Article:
Daniel Peacock’s TV career started out brilliantly, with appearances on The Young Ones and as part of The Comic Strip Presents comedy cadre. Later, he branched out into writing and directing and seemed to specialize in high-energy, ultra-low budget shows for teenagers. The most successful of these was Cavegirl, broadcast here on Children’s BBC in the early 2000s. It was a show clearly designed to appeal to anxious teenagers, dealing rather directly with “adolescent issues”, and refracting those things middle aged folk would assume youngsters care and worry so much about through a live-action Flintstones-y aesthetic. I know people who were honest to goodness fans, but I couldn’t have seen more than five minutes of it myself.
Now, according to The Hollywood Reporter (who mistakenly date the original as coming from the 80s), Peacock’s long gestating Cagevirl movie is moving forward again and is at last set to become his debut feature film as director. Thora Birch has been rumored to star for some time (the promo poster at the top of this post is hardly new) but this is the first news of a supporting cast getting ensnared (read: this is the first indication it’s actually going to happen and Daniel Peacock can stop going from sales fest to sales fest, cap in hand).
It’s Taylor Momsen of Gossip Girl and Jacob Zachar of Greek who have reportedly also jumped on board. I don’t really know either of those shows very well… can you fill me in? Do either of these actors have any sort of fanbase at all?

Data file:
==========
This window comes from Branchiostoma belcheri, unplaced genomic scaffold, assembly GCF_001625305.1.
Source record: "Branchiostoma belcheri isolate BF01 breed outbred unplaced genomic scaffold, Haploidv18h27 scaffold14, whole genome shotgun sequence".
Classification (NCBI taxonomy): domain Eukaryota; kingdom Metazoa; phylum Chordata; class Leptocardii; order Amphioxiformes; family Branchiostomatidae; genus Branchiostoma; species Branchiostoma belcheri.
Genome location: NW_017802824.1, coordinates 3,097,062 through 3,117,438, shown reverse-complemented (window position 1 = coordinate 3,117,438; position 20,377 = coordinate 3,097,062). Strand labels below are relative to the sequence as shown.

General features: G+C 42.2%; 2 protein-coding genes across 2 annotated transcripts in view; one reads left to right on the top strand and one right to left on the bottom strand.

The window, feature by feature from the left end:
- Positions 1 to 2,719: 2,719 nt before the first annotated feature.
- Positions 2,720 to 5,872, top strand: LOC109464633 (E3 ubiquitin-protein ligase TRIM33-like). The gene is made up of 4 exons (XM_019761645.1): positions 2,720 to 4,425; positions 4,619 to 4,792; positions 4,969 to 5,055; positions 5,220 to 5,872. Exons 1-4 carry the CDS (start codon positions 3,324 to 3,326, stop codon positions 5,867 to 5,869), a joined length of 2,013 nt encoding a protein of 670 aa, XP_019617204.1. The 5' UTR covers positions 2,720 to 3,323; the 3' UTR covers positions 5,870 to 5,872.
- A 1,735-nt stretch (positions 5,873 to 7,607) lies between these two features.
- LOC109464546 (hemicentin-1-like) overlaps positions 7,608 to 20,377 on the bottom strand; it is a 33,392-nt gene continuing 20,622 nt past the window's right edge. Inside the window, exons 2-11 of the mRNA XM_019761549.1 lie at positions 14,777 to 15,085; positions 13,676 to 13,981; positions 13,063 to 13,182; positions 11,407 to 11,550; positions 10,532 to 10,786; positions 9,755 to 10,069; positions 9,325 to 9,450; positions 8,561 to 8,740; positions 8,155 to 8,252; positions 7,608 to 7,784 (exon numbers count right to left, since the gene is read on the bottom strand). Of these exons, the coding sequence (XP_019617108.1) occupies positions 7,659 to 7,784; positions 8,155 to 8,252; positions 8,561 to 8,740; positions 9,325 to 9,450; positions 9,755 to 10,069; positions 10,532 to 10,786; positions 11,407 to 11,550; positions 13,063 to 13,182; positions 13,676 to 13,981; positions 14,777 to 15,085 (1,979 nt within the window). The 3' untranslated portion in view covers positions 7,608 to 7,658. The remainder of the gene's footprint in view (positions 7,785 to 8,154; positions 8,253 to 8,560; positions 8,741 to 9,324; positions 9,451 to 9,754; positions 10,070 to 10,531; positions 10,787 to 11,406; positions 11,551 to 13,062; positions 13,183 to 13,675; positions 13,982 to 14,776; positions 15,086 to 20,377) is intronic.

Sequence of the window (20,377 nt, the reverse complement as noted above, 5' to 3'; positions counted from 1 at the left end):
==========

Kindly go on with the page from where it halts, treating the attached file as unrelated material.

The two surviving Bee Gees are apparently in negotiations to provide music which, for a Bee Gees fan like me, is at once interesting and frightening – have they released anything good in this millennium?
Apparently, the Cavegirl film has a respectably thrifty budget of $6 million and locations on South Africa. Waste not, want not says I. I wish we had more films in the $5-8 million budget range, not to mention some under-$1-million offerings.
I think Thora Birch was okay in American Beauty but great in Ghost World, so I know she can do it, no matter how off-map she seems to have shot of late. It’ll be good to see you back, Thora – even in some sort of daft fur bikini.
Commerically speaking, in the best case scenario I think this will be a medium-sized hit with the same sort of young teen that goes a bundle over, say, Twilight or Harry Potter. Scarring a genre conceit with the “inner acne” of the adolescent psyche won’t ever run out of gas.